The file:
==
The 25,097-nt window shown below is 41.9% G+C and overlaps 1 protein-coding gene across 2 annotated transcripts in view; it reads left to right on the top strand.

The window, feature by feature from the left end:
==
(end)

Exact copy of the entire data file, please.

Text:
The 25,097-nt window shown below is 41.9% G+C and overlaps 1 protein-coding gene across 2 annotated transcripts in view; it reads left to right on the top strand.

The window, feature by feature from the left end: